“Accurate, I think. It would also be accurate to say that the Marid has long had a quarrel with the aishidi’tat, from its formation, a quarrel regarding the balance of powers in the association. The dowager believes there is a way around this situation with honor.”

“Enlighten us.”

“One is certain you see it, nandi, but I shall declare it: association of the entire Marid with Ilisidi of Malguri, an association to be, so far as the Marid, under your leadership.”

He had actually surprised Machigi, and Machigi let him see it. That was both good and bad.

“A pleasant notion,” Machigi said, “but your own man’chi is to Tabini of the Ragi.”

“My longtime association is to the aiji-dowager as well, and one might recall, nandi, the aiji’s cooperation with his grandmother in providing that force now sitting on the bus, and her providing it to me. What she has done is not done in the dark.”

“So, also with his knowledge, she has made a grab for Maschi territory and taken the Edi in as well.”

“Neither with his foreknowledge, but with his tolerance, nandi. She has made good on old debts, dating back many decades, even before her grandson’s birth, but she has not made any hostile move against Tanaja, nor does she wish to do so, having no territorial interest in doing so. This is one advantage, allow me to suggest, of forming outside associations that do not run into the troubled old territory of the central clans. The dowager’s lands are distant and, so far as Tanaja is concerned, untrammeled by old debts, except the two obligations on which she has already stood firm. If you should accept her invitation to become her associate, nandi, you may expect similar firmness of alliance, which can cast many old disputes into an entirely different framework of negotiation. Her grandson values her for this quality, and, one may say, respects her alliances.”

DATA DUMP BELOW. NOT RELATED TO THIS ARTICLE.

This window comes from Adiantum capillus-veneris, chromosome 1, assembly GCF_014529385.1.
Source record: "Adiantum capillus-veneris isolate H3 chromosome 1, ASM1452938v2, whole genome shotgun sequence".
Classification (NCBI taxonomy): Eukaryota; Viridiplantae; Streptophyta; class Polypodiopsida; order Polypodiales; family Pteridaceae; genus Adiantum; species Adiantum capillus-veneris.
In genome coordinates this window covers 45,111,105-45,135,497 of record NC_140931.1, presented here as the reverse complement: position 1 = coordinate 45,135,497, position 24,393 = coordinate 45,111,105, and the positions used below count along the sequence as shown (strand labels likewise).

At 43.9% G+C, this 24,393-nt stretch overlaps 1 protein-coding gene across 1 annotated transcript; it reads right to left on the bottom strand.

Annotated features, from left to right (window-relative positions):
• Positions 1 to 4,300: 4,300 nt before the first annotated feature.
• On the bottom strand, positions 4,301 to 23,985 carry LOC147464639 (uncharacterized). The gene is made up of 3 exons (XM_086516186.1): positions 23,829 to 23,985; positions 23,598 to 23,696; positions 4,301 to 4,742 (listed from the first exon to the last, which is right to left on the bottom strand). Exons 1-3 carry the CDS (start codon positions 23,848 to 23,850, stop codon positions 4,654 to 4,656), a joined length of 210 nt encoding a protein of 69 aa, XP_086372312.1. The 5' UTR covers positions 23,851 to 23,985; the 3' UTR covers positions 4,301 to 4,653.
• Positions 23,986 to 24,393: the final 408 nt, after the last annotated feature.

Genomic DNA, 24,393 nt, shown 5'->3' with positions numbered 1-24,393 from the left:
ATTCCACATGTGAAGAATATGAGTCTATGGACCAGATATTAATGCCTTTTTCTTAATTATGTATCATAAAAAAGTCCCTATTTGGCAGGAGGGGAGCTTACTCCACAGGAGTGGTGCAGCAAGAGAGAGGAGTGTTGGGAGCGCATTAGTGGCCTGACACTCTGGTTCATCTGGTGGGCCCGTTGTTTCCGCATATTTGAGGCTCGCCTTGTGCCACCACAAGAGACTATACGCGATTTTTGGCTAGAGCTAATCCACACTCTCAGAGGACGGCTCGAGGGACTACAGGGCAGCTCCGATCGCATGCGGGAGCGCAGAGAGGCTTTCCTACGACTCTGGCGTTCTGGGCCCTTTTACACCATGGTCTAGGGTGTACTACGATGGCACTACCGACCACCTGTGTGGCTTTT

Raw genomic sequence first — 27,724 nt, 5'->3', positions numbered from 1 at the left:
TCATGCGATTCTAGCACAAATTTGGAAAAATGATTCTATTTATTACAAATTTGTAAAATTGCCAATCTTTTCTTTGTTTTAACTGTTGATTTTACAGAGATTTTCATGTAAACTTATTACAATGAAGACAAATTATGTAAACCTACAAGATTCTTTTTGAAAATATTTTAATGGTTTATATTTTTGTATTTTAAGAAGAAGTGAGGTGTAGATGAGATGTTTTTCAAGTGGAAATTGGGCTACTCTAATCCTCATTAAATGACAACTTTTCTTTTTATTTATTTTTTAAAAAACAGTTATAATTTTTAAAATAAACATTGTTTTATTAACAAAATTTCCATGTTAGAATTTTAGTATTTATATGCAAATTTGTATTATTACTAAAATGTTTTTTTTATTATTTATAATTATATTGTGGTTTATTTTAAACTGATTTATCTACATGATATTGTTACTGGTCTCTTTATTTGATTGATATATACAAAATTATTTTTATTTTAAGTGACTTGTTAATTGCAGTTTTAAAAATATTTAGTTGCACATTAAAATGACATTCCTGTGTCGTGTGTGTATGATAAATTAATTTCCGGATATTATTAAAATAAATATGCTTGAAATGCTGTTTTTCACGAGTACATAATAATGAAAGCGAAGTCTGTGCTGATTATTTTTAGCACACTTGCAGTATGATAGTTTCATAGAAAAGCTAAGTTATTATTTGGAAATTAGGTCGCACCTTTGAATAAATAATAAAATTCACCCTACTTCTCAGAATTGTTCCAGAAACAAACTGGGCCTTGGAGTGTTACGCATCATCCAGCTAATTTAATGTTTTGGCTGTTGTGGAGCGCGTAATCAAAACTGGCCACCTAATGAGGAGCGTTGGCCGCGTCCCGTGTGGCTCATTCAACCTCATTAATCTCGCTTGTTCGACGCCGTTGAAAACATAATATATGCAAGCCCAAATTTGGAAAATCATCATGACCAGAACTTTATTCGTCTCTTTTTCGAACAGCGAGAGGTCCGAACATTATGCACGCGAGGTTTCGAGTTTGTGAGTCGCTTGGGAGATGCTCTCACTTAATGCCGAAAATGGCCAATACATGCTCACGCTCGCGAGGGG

A lengthy silence, then a drawled: “You have an extraordinary forwardness of address, paidhi-aiji.”

“You also have that reputation, nandi, as a man who does not cling blindly to precedent. The dowager values this quality, and suggests it should not be wasted.” He saw that look of thought. It was not the time to lose it. “The plain fact is, I am here, nandi, meeting with you in confidence, and accurately relaying the dowager’s objectives, which are favorable to a negotiation at this point, thus preventing Guild action from destabilizing the Marid. That is the bottom line.”

“What is her offer?” Machigi asked bluntly.

“Alliance,” Bren said with equal bluntness. “Association. New times, new thinking, horizons not limited to this earth.”

“Access,” Machigi said, “to the orbiting station.”